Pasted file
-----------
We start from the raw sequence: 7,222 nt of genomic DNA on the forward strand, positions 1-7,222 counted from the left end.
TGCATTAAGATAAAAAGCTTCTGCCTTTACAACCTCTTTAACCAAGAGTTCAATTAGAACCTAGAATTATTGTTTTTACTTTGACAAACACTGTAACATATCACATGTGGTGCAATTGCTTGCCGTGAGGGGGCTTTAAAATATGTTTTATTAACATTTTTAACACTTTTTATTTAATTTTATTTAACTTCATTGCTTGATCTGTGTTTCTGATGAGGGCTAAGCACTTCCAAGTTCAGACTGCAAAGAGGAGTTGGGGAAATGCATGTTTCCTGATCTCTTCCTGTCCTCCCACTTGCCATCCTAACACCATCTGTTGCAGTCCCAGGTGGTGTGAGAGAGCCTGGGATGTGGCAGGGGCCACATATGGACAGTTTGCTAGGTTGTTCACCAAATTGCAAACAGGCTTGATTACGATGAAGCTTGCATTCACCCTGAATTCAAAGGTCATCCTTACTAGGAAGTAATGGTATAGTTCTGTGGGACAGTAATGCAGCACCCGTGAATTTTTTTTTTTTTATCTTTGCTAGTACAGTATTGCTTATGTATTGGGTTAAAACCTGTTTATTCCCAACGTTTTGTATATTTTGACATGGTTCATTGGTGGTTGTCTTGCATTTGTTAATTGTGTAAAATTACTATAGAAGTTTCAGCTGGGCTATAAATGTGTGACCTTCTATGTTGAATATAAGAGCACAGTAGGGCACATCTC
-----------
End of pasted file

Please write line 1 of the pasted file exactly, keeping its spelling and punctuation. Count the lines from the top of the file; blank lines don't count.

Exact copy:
We start from the raw sequence: 7,222 nt of genomic DNA on the forward strand, positions 1-7,222 counted from the left end.